Reuters logo
Living kidney donors often pay their own expenses
December 22, 2016 / 6:27 PM / a year ago

Living kidney donors often pay their own expenses

Most living kidney donors pay at least some of the expenses related to donation themselves, which may limit how many people can afford to provide organs to transplant recipients, a U.S. study suggests.

Researchers examined survey data from 796 living kidney donors on how much they spent for out-of-pocket medical costs as well as indirect expenses such as lost income or travel bills associated with donation.

Overall, 78 percent of the donors shouldered some costs themselves, and 21 percent of them reported more than $500 in out-of-pocket medical bills and other expenses, the study found.

“While the need for kidney transplants continues to rise, I do think that costs deter donors,” said lead study author Jennifer Wiseman, a living donor social worker at the University of Minnesota Medical Center in Minneapolis.

“I do not advocate that we begin paying living kidney donors to donate,” Wiseman added by email. “Rather, I am for financial neutrality – I think that living kidney donation should not cost donors anything.”

In the study, donors were 44 years old on average and 53 percent of them were blood relatives of their organ’s recipient. The majority of donors were female, and nearly all of them were white.

At the time of the donation, 83 percent of the donors had jobs and 84 percent had health insurance.

While 72 percent of the donors reported no out-of-pocket medical expenses, 27 percent did pay for some of their care themselves and 6 percent spent more than $500, researchers report in the journal Transplantation.

By contrast, 75 percent of donors reported nonmedical expenses. Usually these bills were related to travel to and from the transplant center, and for 18 percent of donors, non-medical expenses exceeded $500.

Even when donors reported no out-of-pocket costs, 23 percent still said they had at least moderate financial burden as a result of this experience, likely due to things like lost wages.

To meet out-of-pocket costs, 35 percent of donors dipped into savings, 14 percent borrowed from friends or family, 7 percent had a fundraiser and 4 percent borrowed from a bank or credit union.

All told, 22 percent of the donors received grant money from a local foundation or from the National Living Donor Assistance Center to defray costs. But 51 percent of these grant recipients still reported moderate to high financial burden.

One limitation of the study is that the degree of burden is somewhat subjective and depends on a variety of factors like how easily donors can keep up with other daily expenses, the authors note.

Still, the study adds to a growing body of evidence that living kidney donors face financial burdens that can discourage donations, said Dr. Peter Reese, a chair of the United Network for Organ Sharing (UNOS) ethics committee and a researcher at the University of Pennsylvania in Philadelphia.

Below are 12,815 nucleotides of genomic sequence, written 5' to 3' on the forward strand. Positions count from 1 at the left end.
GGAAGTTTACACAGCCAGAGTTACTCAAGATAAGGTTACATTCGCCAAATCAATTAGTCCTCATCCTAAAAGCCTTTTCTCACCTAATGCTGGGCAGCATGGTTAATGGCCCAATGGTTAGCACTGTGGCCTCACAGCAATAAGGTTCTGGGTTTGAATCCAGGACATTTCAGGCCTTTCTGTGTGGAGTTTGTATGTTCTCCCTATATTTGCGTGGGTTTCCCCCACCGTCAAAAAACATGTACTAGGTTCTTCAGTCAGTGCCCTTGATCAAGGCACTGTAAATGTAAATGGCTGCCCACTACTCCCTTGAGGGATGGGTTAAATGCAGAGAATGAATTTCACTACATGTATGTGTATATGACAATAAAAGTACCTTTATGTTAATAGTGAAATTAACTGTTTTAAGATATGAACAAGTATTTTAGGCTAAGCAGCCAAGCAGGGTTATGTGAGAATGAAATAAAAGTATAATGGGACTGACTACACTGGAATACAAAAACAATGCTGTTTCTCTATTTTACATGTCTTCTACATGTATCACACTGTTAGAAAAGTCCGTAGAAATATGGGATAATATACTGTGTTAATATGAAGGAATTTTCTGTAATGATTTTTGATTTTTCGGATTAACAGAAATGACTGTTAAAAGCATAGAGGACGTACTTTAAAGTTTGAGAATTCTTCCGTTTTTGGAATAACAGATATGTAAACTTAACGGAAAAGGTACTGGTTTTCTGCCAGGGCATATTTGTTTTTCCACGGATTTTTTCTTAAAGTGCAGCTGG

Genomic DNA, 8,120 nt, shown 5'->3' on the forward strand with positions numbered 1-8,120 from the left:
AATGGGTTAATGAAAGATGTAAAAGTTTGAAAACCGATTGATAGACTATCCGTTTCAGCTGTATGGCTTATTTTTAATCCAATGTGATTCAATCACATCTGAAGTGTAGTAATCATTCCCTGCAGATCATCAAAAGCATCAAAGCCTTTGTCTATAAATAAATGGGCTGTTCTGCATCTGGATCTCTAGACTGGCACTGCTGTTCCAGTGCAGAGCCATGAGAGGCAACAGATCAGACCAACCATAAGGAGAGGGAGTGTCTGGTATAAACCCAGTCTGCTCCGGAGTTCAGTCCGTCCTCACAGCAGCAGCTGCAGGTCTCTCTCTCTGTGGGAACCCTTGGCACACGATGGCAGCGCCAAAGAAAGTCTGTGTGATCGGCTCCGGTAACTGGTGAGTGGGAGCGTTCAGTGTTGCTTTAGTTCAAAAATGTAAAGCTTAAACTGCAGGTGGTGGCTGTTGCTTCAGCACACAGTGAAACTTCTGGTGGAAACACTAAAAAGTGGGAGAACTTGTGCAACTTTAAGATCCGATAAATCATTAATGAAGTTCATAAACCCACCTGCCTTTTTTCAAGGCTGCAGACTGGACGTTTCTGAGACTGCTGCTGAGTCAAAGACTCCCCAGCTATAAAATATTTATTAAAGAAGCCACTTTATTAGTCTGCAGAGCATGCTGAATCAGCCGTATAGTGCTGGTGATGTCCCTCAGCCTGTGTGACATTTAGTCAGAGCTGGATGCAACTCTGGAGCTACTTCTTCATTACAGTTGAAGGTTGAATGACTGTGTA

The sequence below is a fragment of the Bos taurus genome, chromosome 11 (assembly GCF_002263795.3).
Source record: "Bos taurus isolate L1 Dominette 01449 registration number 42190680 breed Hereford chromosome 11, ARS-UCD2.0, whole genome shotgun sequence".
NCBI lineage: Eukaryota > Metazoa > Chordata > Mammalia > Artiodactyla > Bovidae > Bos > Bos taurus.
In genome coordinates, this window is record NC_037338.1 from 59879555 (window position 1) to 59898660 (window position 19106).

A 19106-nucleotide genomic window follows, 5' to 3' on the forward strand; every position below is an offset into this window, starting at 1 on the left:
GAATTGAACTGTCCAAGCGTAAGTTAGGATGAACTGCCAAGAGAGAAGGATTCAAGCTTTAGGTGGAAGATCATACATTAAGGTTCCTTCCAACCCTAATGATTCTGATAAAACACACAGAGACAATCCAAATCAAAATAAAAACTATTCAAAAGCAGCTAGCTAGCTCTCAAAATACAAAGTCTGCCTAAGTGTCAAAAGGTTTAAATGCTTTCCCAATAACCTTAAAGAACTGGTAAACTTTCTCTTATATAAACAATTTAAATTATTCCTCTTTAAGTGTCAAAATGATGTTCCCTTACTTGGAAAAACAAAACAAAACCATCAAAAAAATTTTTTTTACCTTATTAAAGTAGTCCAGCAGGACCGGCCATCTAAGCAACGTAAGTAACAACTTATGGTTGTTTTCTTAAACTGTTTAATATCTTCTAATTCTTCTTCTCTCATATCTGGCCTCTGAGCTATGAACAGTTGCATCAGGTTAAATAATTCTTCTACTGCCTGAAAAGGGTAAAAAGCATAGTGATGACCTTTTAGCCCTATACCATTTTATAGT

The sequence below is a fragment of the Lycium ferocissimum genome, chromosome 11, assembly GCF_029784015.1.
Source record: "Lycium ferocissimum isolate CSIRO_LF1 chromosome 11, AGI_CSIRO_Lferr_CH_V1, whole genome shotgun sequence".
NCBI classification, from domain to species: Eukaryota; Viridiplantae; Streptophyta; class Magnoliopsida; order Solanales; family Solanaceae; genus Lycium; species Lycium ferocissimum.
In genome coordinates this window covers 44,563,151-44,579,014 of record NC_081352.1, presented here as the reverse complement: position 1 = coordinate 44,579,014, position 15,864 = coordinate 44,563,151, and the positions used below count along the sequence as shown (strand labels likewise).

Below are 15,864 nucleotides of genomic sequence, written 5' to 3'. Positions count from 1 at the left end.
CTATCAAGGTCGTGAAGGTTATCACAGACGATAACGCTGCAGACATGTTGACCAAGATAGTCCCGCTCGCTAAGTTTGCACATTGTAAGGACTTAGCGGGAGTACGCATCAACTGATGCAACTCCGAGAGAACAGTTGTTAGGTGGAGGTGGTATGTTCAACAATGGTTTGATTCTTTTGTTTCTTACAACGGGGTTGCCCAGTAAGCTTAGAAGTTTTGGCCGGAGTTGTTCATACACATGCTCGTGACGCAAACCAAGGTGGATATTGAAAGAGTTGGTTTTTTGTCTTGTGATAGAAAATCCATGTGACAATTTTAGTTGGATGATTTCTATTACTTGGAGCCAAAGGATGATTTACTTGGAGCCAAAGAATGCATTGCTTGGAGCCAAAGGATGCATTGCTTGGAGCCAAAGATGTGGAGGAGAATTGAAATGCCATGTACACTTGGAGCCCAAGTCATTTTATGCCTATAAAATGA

“Every person discouraged from donating means another person with kidney disease suffering and dying prematurely from end-stage kidney disease,” Reese, who wasn’t involved in the study, said by email.

Even though organ donation is an altruistic act that shouldn’t be motivated by money, it also doesn’t make ethical sense for organ donors to shoulder huge costs, said Dr. Neil Wenger, director of the University of California Los Angeles Health Ethics Center.

“Removing a financial disincentive is not the same as providing an incentive and could serve to permit potential donors to find it feasible to be able to act altruistically,” Wenger, who wasn’t involved in the study, said by email.

In the long run, paying for donors’ costs may mean better outcomes for less money than letting transplant recipients remain on dialysis, often the only treatment alternative for people awaiting transplants, said Dr. Robert Truog, director of the Center for Bioethics at Harvard Medical School in Boston.

“Organ transplantation has consistently been shown to be substantially more cost effective than treatment with dialysis, and with a much improved quality of life,” Truog, who wasn’t involved in the study, said by email. “Why aren’t we doing everything we can to remove the substantial disincentives for those who would consider being a living donor?”

Our Standards:The Thomson Reuters Trust Principles.
0 : 0
  • narrow-browser-and-phone
  • medium-browser-and-portrait-tablet
  • landscape-tablet
  • medium-wide-browser
  • wide-browser-and-larger
  • medium-browser-and-landscape-tablet
  • medium-wide-browser-and-larger
  • above-phone
  • portrait-tablet-and-above
  • above-portrait-tablet
  • landscape-tablet-and-above
  • landscape-tablet-and-medium-wide-browser
  • portrait-tablet-and-below
  • landscape-tablet-and-below